He then did a follow up where he talked about a general tax shake up and a proposed tak on unproductive land use.

I couldn't see anything about forced donations.

And I'm not sure where my non-views on the minimum wage have led to a non-view on charity to be honest.

Obnoxio The Clown said...

So once again: what does your safety net look like?

Kevin Boatang said...

My view on the welfare state is put forward perfectly well in the link included in my post of 15:25.

In a comment on your blog I'm certainly not going to go even further and right a dissertation on national welfare policy.

In terms of charity, that is omportant. But it is to the individual to make that decision. Community charities are very good, but again you can't force that to happen and as such it is not reasonable to expect charity to support those in society that need help (the mentally ill, the disabled, children in care etc), as I laid out in my article.

Obnoxio The Clown said...

Someone said: "As such I do not believe in a total removal of the welfare state. It is a misconception that before the second world war there was no safety net, there was. Parish taxes were paid and people were looked after."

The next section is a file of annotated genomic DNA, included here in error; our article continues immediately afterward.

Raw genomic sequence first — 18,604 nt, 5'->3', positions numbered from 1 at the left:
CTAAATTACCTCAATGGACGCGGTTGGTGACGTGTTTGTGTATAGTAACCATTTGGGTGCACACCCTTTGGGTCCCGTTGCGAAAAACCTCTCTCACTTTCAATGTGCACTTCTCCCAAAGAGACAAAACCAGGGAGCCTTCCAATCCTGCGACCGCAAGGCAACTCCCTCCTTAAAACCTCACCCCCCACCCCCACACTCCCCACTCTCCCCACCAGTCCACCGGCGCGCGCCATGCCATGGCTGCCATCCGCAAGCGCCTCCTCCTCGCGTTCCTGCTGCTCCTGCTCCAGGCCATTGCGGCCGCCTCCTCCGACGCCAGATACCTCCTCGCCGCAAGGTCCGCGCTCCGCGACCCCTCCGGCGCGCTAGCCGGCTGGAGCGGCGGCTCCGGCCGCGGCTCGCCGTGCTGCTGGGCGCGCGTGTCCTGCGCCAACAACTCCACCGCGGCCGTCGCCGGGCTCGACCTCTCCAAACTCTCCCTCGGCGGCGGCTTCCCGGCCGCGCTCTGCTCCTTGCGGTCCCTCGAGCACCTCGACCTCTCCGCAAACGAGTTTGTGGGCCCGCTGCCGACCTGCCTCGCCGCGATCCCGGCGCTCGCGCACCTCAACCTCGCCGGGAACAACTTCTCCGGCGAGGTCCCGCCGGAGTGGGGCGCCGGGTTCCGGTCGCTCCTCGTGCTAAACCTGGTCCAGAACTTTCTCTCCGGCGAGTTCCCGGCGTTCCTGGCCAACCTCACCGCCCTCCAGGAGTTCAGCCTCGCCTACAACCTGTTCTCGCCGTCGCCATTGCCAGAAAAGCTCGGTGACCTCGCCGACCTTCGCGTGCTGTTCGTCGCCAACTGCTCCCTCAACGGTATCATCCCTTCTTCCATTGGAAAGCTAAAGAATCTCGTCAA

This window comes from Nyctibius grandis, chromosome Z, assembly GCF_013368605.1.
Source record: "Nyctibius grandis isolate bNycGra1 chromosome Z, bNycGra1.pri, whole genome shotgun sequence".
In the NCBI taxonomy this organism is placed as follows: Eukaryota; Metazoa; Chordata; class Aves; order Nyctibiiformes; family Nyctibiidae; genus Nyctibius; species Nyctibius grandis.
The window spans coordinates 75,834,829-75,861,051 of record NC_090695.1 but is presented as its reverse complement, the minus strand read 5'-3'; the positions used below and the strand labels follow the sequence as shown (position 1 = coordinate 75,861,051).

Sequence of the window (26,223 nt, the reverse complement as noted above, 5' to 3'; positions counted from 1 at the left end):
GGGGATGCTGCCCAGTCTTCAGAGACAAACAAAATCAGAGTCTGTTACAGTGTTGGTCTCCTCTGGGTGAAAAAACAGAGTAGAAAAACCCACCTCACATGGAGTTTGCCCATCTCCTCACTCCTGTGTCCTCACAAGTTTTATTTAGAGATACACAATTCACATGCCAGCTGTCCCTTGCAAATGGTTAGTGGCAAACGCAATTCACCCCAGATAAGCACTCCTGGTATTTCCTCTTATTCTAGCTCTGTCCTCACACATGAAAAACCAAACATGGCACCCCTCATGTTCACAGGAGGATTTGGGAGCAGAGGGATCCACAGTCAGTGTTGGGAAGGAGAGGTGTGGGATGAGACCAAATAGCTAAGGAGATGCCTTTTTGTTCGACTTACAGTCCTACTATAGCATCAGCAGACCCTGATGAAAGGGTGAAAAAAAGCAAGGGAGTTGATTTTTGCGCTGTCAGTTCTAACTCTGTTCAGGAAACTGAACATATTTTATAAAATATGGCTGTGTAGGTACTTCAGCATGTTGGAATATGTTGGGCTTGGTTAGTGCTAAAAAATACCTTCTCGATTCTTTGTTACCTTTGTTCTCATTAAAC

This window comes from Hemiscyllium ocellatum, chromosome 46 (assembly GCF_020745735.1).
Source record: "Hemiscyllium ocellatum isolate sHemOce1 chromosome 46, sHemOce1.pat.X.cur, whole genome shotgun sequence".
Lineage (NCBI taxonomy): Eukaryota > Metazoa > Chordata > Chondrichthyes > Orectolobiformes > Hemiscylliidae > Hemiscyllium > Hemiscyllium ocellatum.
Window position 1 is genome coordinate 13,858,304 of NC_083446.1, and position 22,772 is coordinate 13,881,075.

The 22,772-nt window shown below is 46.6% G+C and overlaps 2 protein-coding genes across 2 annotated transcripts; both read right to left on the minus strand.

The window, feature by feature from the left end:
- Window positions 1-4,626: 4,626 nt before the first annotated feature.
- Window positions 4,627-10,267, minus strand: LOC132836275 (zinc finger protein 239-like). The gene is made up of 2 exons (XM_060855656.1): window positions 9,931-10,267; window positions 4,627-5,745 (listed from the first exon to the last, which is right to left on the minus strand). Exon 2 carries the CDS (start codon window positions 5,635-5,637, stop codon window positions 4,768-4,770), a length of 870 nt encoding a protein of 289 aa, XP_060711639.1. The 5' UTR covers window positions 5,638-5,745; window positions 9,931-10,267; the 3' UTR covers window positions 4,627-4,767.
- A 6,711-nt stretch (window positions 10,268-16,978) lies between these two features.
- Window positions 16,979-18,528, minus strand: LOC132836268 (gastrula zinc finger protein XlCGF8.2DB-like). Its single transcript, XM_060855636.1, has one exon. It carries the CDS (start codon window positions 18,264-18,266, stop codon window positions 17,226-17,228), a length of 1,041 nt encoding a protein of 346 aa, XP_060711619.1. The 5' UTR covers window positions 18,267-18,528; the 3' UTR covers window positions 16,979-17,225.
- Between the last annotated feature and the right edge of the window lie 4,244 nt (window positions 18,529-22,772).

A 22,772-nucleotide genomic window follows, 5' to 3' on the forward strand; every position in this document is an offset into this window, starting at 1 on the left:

Other someone said: "They ignore classical liberalism and classical liberal economics. They consider this stuff too wishy washy and lefty and socially democratic."

Classical liberal said: "Classical Liberals, like myself, stress such ideas as voluntary association, incentives, and self-interest. We believe that people are bound by their own decisions, agreements, contracts, and so on. Therefore, people may do unpleasant jobs, for instance, because they pay. They may, of course, do things as well for non-financial reasons. It is important to note that we stress that our way of doing things combines a way to get things done with a high degree of individual freedom. We assume that people recognize the rights of others and some uncontracted obligations toward others, as well. Classical Liberalism can be contrasted with Welfare or Modern Liberalism which has an opposing view and is currently the dominant political philosophy in the United States.